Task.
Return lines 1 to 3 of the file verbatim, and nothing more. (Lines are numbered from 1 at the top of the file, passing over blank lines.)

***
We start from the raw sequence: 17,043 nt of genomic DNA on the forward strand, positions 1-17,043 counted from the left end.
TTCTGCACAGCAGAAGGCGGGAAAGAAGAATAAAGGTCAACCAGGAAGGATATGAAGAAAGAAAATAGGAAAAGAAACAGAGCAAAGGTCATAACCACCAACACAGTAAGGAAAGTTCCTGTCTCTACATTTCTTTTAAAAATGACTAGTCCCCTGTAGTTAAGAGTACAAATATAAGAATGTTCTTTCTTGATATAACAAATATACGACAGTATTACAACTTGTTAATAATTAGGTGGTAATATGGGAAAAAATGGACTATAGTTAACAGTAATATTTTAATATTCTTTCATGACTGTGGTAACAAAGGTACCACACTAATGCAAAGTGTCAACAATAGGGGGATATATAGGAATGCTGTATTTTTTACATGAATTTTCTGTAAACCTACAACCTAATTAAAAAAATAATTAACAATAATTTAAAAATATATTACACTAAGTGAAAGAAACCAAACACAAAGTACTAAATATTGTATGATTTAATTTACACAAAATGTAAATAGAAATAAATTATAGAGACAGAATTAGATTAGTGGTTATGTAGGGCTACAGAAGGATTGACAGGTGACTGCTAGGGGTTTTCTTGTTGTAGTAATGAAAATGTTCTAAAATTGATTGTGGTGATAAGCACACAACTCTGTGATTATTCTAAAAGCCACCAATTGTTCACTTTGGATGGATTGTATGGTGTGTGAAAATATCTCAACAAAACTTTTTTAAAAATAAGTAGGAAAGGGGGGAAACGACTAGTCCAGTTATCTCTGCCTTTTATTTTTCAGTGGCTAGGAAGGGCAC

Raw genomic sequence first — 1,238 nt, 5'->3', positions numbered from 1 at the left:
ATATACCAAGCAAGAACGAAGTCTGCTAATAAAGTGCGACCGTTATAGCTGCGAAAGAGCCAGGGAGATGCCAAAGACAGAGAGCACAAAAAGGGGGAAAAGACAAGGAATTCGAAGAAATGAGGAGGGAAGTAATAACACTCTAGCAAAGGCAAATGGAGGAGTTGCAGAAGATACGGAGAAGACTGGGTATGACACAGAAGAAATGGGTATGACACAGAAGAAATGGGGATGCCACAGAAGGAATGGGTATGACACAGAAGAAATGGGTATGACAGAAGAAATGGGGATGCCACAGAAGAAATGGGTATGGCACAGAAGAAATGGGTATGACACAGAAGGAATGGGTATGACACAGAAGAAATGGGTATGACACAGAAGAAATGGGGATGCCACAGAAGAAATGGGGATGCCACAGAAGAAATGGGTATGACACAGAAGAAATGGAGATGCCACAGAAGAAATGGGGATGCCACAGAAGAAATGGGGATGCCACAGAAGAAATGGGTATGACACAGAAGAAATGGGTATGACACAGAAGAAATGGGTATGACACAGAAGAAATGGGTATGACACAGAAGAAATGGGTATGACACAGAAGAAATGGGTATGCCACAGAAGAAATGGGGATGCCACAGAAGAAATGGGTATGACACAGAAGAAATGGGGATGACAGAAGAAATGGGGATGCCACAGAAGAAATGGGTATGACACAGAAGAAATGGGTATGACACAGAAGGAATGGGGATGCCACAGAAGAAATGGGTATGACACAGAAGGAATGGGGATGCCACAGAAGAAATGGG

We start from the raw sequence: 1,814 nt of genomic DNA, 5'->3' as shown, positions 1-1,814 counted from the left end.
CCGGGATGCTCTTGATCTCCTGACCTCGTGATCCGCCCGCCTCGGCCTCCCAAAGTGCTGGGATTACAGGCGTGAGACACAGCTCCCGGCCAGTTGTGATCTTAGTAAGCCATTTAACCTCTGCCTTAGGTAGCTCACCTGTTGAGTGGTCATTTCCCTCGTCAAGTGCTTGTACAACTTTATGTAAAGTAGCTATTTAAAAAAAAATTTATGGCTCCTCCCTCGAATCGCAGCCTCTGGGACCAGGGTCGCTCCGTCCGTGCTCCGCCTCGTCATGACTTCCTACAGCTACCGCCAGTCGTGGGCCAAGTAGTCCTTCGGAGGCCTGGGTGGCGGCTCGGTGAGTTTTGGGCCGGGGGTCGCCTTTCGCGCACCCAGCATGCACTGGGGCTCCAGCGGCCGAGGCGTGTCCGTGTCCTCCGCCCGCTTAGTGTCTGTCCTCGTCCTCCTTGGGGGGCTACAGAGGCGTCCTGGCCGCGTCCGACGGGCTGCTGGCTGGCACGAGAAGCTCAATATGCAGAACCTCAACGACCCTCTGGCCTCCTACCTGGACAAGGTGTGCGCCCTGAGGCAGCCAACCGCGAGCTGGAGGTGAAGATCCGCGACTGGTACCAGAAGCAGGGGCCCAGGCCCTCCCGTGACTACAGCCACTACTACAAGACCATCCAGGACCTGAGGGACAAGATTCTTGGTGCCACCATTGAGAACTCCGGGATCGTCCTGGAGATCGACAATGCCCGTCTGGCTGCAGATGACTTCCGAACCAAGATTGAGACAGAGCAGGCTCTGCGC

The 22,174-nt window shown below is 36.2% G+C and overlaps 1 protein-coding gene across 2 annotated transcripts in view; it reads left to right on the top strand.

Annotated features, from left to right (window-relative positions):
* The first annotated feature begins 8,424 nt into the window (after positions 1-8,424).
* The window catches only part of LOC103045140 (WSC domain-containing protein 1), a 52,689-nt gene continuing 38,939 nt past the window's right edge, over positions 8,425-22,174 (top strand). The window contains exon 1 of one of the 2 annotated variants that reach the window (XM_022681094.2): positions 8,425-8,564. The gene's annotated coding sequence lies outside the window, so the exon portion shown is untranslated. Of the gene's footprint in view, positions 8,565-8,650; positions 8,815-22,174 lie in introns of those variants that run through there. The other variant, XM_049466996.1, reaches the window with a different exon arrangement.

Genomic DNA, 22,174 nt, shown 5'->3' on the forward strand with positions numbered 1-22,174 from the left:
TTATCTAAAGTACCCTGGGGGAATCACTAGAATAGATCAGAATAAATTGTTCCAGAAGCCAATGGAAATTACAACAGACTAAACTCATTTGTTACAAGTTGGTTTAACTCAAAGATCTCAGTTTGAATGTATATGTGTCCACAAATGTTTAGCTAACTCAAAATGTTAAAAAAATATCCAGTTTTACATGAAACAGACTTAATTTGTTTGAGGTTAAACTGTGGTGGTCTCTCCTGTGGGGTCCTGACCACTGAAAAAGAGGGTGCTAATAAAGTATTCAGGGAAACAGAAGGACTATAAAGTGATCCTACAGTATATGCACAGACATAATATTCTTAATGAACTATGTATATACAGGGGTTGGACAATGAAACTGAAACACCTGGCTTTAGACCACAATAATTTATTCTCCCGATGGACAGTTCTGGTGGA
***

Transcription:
We start from the raw sequence: 17,043 nt of genomic DNA on the forward strand, positions 1-17,043 counted from the left end.
TTCTGCACAGCAGAAGGCGGGAAAGAAGAATAAAGGTCAACCAGGAAGGATATGAAGAAAGAAAATAGGAAAAGAAACAGAGCAAAGGTCATAACCACCAACACAGTAAGGAAAGTTCCTGTCTCTACATTTCTTTTAAAAATGACTAGTCCCCTGTAGTTAAGAGTACAAATATAAGAATGTTCTTTCTTGATATAACAAATATACGACAGTATTACAACTTGTTAATAATTAGGTGGTAATATGGGAAAAAATGGACTATAGTTAACAGTAATATTTTAATATTCTTTCATGACTGTGGTAACAAAGGTACCACACTAATGCAAAGTGTCAACAATAGGGGGATATATAGGAATGCTGTATTTTTTACATGAATTTTCTGTAAACCTACAACCTAATTAAAAAAATAATTAACAATAATTTAAAAATATATTACACTAAGTGAAAGAAACCAAACACAAAGTACTAAATATTGTATGATTTAATTTACACAAAATGTAAATAGAAATAAATTATAGAGACAGAATTAGATTAGTGGTTATGTAGGGCTACAGAAGGATTGACAGGTGACTGCTAGGGGTTTTCTTGTTGTAGTAATGAAAATGTTCTAAAATTGATTGTGGTGATAAGCACACAACTCTGTGATTATTCTAAAAGCCACCAATTGTTCACTTTGGATGGATTGTATGGTGTGTGAAAATATCTCAACAAAACTTTTTTAAAAATAAGTAGGAAAGGGGGGAAACGACTAGTCCAGTTATCTCTGCCTTTTATTTTTCAGTGGCTAGGAAGGGCAC

Raw genomic sequence first — 1,238 nt, 5'->3', positions numbered from 1 at the left: